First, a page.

Does Pakistan Military Need To Learn Of Kautilya’s ‘Arthashastra’ To Face India?

5:52 pm 4 Sep, 2017


Sunil Khilnani’s ‘Kautilya: The Ring Of Power’ is an important work of non-fiction that does not touch religious and spiritual beliefs in ancient Indian literature but one that deals with the art of governance and statecraft. The book is based on Kautilya’s ‘Arthashastra’, a master is statecraft who enabled Chandragupta Maurya to build an empire after de-throning the Nanda kings in 322 B.C.

A sketch of Chanakya or Kautilya, who wrote ‘Arthashastra’ The Week


In ‘Arthashastra’, one gains an insight into what Sunil Khilnani, director of India Institute at King’s College London, refers to as the “deviousness of the Indian mind”. When the ‘Arthashastra’, a treatise on statecraft, economic policy and military strategy, was first translated into English by Shamashastry in 1905, the entire western world was left aghast.

Max Weber, the proclaimed social theorist from Germany, went to the extent of saying, “the radicalism inherent in this ancient Indian text makes ‘The Prince’, the famous 16th century book by Machiavelli, seem harmless and flat.”

Kautilya and the theories that he has laid out in the treatise evoke such power that it sparked a furious debate recently on Reddit, when one user took on the Pakistani military for resorting to unprovoked cross border firings saying that if Pakistan was indeed thinking about breaking up India into pieces, every Pakistani soldier would first need to learn about Kautilya’s Arthashastra. Needless to say, this sparked off a heated exchange over Reddit platform, with many random Pakistanis joining the debate.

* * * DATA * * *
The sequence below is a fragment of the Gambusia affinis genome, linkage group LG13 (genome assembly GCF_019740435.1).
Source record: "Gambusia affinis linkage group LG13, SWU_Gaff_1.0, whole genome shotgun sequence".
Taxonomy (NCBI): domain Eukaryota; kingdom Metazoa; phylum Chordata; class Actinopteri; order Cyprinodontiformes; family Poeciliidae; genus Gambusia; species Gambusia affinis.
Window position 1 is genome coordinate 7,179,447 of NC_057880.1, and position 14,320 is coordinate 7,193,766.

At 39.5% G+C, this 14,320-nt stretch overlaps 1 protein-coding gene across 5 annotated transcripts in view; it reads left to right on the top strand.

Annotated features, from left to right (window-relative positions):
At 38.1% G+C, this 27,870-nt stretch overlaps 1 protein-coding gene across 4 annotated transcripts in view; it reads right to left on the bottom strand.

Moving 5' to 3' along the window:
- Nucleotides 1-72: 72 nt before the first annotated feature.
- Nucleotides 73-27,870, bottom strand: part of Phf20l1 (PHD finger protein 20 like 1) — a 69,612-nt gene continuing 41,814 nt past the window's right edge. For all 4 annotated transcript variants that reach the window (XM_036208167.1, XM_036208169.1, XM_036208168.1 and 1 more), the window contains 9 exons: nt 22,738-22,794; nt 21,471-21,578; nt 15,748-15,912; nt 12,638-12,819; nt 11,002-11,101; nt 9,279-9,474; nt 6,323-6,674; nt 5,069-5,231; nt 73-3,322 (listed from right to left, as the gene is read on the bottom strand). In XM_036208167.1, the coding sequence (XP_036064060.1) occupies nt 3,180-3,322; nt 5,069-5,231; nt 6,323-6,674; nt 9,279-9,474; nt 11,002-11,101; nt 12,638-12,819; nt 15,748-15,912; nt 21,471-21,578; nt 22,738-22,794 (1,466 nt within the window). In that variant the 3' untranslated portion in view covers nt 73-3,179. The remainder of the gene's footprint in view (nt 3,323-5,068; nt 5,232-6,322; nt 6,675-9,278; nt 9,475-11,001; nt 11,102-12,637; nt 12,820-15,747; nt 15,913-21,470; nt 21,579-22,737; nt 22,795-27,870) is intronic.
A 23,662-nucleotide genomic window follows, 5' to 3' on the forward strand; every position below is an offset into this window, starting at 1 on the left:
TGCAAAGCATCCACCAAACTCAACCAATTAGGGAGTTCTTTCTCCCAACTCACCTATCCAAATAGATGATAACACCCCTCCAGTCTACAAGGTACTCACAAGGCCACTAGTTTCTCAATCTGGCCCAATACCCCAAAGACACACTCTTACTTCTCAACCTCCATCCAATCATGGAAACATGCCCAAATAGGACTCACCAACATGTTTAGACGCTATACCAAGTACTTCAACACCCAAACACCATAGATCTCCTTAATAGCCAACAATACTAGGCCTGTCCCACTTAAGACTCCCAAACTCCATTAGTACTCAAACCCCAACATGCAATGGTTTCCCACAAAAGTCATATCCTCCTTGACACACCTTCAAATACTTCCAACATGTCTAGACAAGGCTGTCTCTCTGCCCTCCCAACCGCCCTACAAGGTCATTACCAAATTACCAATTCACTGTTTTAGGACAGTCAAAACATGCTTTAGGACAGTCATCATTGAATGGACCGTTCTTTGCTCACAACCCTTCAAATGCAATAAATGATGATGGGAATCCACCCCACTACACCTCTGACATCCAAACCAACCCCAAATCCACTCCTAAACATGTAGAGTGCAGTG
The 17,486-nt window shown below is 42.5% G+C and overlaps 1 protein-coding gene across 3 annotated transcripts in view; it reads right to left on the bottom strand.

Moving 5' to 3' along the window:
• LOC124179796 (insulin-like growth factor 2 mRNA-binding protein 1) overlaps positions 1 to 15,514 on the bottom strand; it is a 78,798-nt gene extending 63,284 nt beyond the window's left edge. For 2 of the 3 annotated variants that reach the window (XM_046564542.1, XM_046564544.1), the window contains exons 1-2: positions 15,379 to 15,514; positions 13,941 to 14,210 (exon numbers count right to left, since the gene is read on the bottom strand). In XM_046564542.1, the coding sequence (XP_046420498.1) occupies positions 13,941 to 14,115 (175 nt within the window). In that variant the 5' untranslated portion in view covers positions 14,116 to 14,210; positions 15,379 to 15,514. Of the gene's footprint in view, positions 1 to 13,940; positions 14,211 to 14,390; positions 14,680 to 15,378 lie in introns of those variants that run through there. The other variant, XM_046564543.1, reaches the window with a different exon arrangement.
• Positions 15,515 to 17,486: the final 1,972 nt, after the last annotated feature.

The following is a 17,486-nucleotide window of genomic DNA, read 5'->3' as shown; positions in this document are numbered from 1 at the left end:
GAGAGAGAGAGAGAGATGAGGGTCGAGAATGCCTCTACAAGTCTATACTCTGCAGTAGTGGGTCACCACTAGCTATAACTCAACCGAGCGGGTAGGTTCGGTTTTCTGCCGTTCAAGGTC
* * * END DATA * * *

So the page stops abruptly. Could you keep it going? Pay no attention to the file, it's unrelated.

The query on Reddit Reddit


This is what a person from Pakistan had to say immediately to the query –


One person, who uses the name Adarshfiberal for an identity, did not know have much idea about the culinary delicacies of India. His blunder directed many trolls at him –

However, there were some sane voices in the discussion as well –



In the exhaustive Arthashastra, Kautilya lays out rules and objectives of good governance through a vast bureaucracy designed to regulate both economic and social life. Furthermore, Kautilya mentions forty forms of frauds and appropriations in his book and also talked about the various types of corruption that a government might have to face.

The book has been considered the bedrock of economic policy and military strategy down the middle ages and a lot of it is a part of Indian outlook, even today.

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